Stop the presses

National Post (Latest Edition) - - THE CHATTER - Calum Marsh

It is a sen­si­ble pre­cau­tion of film crit­ics to be wary of claims to rel­e­vance. Of course, movies do seem some­times to ar­rive at the right mo­ment to re­spond to his­tory as it de­vel­ops be­fore us – per­haps for no rea­son more com­plex than our in­cli­na­tion to carry the zeit­geist with us to the cin­ema, and see it re­flected on the screen. But we’re too of­ten duped and flat­tered by that hor­ri­ble lit­tle word, “timely.”

We’re ea­ger for a vi­sion of the world and its prob­lems, and des­per­ate to be told what to do about them. We ad­mire the cos­tume drama whose pe­riod set­ting, with its sup­pos­edly by­gone plights or prej­u­dices, re­sem­bles the present day: we’re re­minded of con­tem­po­rary moral fail­ings, so the film thus be­comes, in the hack­neyed par­lance of the pull-quote and head­line, “more rel­e­vant now than ever.” We ap­plaud the sci­ence-fic­tion block­buster whose dire fore­cast of fu­ture peril crit­i­cizes our prox­im­ity to dystopia: what we’re meant to in­fer from prophe­cies of com­ing doom is that things are hope­less al­ready, and the film that bears this mes­sage is con­grat­u­lated for its “ur­gent” savvy – the “wake-up call we need right now,” grave and coura­geous.

Or we ex­alt a friv­o­lous, self-sat­is­fied pres­tige pic­ture such as The Post, thrilled to glory in its trite cel­e­bra­tion of demo­cratic ideals.

The car­ni­val of rap­tur­ous praise that met The Post upon its ar­rival to the­atres across North Amer­ica last week was to be ex­pected. Peo­ple who work for news­pa­pers tend to cher­ish movies about the im­por­tance of a free press – and dou­bly so in “this age of Trump,” a phrase grimly in­voked in re­views of the film by the Guardian, the New York Times, the New York Post, Play­boy and W Mag­a­zine, among sev­eral dozen oth­ers. In­deed the temp­ta­tion to com­mend The Post on the merit of its rel­e­vance has proven ir­re­sistible. It isn’t merely rous­ing, but “a pointed state­ment in Don­ald Trump’s Amer­ica.” It isn’t just “ex­tra­or­di­nary,” but “ex­actly the gamechanger we need right this minute.” “Although the events of Steven Spiel- berg’s movie tran­spired 46 years ago,” writes one in­sight­ful critic, “they find sur­pris­ing rel­e­vance in to­day’s po­lit­i­cal cli­mate.” This is the re­sponse Spiel­berg courts with zeal. The sym­me­try duly em­pha­sized be­tween Nixon, whose ef­forts to re­press the pub­li­ca­tion of the Pen­tagon Pa­pers is the sub­ject of the drama, and Trump, whose name is (nat­u­rally) un­men­tioned but seems to linger on ev­ery ac­tor’s lips, is brazen and clear. The film even makes the con­nec­tion a punch­line: rel­ish­ing their tri­umph in court over the White House at the end of the pic­ture, Tom Hanks and Meryl Streep, the Post’s ed­i­tor and pub­lisher, re­spec­tively, to­gether re­joice that the free press will never come un­der at­tack by a pres­i­dent in of­fice again, invit­ing us with a shared wink to laugh.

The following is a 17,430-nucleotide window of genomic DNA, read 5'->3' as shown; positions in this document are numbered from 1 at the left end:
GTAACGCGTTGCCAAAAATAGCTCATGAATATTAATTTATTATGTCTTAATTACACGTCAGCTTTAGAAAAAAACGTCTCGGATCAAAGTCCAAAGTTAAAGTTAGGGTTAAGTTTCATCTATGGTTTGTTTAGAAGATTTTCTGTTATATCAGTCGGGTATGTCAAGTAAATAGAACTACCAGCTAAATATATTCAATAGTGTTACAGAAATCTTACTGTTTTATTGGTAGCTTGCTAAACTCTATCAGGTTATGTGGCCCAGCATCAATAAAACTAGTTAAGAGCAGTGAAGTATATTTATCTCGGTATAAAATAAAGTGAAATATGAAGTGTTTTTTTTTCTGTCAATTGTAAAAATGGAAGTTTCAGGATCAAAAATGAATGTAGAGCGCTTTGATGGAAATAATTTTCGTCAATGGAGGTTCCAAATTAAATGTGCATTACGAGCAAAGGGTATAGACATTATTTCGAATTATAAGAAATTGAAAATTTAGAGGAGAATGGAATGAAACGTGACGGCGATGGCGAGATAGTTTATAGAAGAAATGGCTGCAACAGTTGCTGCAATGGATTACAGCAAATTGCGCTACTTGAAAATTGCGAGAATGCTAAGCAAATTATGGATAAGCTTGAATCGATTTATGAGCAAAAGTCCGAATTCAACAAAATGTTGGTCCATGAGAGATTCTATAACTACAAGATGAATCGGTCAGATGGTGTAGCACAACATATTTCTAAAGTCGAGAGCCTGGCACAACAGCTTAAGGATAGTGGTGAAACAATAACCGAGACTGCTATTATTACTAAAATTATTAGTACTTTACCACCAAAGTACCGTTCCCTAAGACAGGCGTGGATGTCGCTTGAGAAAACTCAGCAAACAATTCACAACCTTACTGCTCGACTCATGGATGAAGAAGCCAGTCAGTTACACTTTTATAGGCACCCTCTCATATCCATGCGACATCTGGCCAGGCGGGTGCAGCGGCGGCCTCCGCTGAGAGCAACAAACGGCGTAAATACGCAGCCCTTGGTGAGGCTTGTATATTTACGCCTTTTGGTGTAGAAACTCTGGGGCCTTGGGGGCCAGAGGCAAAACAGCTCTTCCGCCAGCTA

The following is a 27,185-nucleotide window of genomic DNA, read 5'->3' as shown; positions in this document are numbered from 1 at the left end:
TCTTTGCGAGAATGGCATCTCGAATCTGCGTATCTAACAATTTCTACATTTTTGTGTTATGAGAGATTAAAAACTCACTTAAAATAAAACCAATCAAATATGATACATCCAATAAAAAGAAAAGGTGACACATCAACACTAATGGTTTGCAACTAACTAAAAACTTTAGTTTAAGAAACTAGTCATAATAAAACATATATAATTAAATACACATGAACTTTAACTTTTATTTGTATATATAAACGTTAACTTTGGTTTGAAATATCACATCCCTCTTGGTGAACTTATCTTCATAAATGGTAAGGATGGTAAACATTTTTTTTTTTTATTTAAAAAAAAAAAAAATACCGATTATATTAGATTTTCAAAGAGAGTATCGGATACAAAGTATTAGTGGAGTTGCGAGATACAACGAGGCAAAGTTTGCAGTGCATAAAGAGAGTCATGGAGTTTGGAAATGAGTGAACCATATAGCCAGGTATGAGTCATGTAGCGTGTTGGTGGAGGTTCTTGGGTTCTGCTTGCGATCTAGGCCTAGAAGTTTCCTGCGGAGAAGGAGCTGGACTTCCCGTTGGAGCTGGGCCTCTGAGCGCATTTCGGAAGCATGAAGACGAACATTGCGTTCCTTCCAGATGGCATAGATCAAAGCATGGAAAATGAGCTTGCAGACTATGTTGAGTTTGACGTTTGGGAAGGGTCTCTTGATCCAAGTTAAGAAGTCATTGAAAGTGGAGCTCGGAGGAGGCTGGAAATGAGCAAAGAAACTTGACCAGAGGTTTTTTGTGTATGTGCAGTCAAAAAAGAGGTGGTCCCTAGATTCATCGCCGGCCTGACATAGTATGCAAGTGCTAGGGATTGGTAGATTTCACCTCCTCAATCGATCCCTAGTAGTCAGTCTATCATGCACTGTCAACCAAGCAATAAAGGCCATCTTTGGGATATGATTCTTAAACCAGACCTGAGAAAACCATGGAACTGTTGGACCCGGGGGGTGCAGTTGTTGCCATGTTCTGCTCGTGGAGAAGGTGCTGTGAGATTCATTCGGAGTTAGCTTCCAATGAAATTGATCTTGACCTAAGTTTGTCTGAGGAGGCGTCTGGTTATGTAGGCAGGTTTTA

Fi­nally, in a coda that must be the five-minute nadir of Spiel­berg’s ca­reer, the Water­gate break-in is staged with the blithe comic gusto of a post-cred­its Marvel stinger – a mock-se­ri­ous happy end­ing meant to re-in­spire con­fi­dence in the abil­ity of an un­fet­tered press to hold the pow­er­ful ac­count­able. As drama, this end­ing is ridicu­lous; if one feels char­i­ta­ble, it’s maybe in­tended to be. Still, it feels false, at once too flip­pant and too sat­is­fied with its rec­ti­tude.

We know through­out The Post who is meant to be chas­tened by its mor­al­iz­ing: the ene­mies of democ­racy and the First Amend­ment, then and now, as well as all those com­pla­cent bu­reau­crats whose ab­sence of re­solve helps main­tain the sta­tus quo. We know, too, who is meant to be flat­tered by its ha­gio­graphic brio: we the en­light­ened, who share with the he­roes in their ven­er­ated glow, and who leave the cin­ema pleased with the un­der­stand­ing that we know the dif­fer­ence be­tween wrong and right.

Spiel­berg, as a film­maker, re­mains in com­mand of his gifts – the movie is ac­com­plished and fre­quently grat­i­fy­ing. But he has mis­judged the ef­fect of his ser­mon, and has the wrong idea about what we need now. The choir is preached to; those deaf to such mat­ters will con­tinue to ig­nore. Such a fee­ble cry of out­rage isn’t re­ally rel­e­vant at all.

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